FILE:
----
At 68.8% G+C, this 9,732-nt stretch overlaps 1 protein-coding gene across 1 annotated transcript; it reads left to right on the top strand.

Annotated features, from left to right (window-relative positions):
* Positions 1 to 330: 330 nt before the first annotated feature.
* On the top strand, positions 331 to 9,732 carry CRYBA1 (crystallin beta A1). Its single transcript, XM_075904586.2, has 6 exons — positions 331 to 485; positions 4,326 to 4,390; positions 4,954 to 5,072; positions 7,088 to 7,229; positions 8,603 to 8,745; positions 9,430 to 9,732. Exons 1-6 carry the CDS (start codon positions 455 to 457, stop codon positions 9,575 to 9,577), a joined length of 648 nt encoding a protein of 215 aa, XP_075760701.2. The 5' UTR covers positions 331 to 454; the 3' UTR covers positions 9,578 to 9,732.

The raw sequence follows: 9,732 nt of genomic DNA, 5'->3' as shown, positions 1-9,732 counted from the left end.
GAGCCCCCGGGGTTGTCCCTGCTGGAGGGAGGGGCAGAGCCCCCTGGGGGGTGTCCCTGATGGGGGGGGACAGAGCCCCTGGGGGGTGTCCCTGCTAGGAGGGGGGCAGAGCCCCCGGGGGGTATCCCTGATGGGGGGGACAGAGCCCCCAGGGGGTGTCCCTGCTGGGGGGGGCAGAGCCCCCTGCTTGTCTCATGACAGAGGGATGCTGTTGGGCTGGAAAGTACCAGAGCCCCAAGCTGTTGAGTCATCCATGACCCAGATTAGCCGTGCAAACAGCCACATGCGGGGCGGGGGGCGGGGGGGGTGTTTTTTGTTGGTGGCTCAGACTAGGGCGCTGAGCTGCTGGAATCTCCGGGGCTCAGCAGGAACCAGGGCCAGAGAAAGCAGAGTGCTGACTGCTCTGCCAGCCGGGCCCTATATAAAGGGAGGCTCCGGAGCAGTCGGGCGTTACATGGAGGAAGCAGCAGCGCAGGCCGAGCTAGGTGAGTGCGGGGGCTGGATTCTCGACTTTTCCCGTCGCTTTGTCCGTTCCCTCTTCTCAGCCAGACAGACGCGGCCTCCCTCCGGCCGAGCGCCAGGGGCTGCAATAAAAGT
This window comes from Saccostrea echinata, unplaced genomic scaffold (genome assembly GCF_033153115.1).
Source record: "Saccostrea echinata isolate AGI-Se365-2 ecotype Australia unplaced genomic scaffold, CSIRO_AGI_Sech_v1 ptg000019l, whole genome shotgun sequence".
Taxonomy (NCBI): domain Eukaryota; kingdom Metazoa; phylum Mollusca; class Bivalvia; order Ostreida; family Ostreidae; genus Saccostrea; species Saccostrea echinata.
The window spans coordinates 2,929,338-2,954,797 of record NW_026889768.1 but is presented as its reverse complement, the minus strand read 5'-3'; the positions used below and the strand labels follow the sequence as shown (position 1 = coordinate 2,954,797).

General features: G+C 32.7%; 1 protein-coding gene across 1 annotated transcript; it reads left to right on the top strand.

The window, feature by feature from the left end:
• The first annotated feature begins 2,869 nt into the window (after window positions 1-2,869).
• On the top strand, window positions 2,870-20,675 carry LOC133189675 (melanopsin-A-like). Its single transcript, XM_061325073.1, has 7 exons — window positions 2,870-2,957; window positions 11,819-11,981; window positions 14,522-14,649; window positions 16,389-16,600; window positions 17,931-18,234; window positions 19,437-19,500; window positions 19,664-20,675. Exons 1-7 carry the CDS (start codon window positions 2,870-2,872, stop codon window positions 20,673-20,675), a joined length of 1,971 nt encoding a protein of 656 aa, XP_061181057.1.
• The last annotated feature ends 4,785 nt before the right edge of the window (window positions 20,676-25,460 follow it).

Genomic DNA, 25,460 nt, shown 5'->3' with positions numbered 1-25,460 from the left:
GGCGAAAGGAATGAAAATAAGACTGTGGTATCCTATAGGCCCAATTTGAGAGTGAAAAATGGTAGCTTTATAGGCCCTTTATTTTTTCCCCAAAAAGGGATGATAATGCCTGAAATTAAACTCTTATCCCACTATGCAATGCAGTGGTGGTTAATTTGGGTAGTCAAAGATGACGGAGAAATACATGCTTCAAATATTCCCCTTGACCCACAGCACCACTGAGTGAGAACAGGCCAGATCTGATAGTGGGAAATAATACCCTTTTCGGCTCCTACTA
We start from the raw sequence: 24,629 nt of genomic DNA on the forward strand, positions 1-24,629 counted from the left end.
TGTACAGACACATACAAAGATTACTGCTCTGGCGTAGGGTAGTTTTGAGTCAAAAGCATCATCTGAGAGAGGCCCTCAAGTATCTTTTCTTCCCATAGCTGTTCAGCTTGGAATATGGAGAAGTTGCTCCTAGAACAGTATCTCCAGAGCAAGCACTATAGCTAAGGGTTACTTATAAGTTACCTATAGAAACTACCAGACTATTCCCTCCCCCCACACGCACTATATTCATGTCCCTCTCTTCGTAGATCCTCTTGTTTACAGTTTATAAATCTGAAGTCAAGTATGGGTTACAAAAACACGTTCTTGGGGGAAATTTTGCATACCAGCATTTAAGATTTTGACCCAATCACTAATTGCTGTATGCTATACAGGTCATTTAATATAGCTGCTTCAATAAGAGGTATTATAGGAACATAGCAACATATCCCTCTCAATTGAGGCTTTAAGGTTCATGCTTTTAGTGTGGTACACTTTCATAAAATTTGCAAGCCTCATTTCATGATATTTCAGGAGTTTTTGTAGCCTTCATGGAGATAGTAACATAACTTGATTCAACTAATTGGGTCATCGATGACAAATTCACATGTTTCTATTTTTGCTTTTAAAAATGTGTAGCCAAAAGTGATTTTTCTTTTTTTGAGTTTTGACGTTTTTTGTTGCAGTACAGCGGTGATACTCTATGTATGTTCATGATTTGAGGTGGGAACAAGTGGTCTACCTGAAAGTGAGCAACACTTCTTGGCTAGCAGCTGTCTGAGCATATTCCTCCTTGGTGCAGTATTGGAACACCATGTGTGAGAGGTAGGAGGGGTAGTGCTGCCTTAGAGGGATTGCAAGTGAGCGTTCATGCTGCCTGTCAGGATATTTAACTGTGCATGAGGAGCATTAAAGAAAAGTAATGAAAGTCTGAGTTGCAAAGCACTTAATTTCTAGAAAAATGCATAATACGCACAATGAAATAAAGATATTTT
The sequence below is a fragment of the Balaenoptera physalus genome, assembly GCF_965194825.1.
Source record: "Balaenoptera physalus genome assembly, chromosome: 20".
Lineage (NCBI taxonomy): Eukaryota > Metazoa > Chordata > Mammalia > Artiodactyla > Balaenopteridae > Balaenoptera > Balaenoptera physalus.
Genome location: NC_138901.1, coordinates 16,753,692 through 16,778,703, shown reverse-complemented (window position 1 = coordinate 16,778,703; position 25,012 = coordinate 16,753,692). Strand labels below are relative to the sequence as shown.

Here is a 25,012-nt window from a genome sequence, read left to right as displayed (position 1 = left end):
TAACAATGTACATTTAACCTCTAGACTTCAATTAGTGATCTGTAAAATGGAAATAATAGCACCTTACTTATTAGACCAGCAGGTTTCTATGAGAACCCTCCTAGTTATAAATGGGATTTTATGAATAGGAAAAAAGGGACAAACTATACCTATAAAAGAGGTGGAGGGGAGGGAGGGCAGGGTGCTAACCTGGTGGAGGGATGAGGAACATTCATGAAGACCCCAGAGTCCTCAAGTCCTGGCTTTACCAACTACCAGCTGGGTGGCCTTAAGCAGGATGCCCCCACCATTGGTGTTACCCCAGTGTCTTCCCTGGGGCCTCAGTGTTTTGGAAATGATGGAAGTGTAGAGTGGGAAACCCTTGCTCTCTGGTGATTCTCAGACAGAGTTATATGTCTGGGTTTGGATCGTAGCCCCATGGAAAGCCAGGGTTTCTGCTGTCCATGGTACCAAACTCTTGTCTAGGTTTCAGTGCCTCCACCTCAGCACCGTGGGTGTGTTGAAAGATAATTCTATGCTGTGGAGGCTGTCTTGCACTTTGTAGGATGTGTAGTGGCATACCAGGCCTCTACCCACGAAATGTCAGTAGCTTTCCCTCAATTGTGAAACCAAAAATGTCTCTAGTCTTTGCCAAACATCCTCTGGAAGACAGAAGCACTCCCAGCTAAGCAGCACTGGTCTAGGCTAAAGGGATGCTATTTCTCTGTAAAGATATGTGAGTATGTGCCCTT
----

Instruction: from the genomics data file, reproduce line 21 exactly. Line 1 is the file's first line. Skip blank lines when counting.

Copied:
Source record: "Balaenoptera physalus genome assembly, chromosome: 20".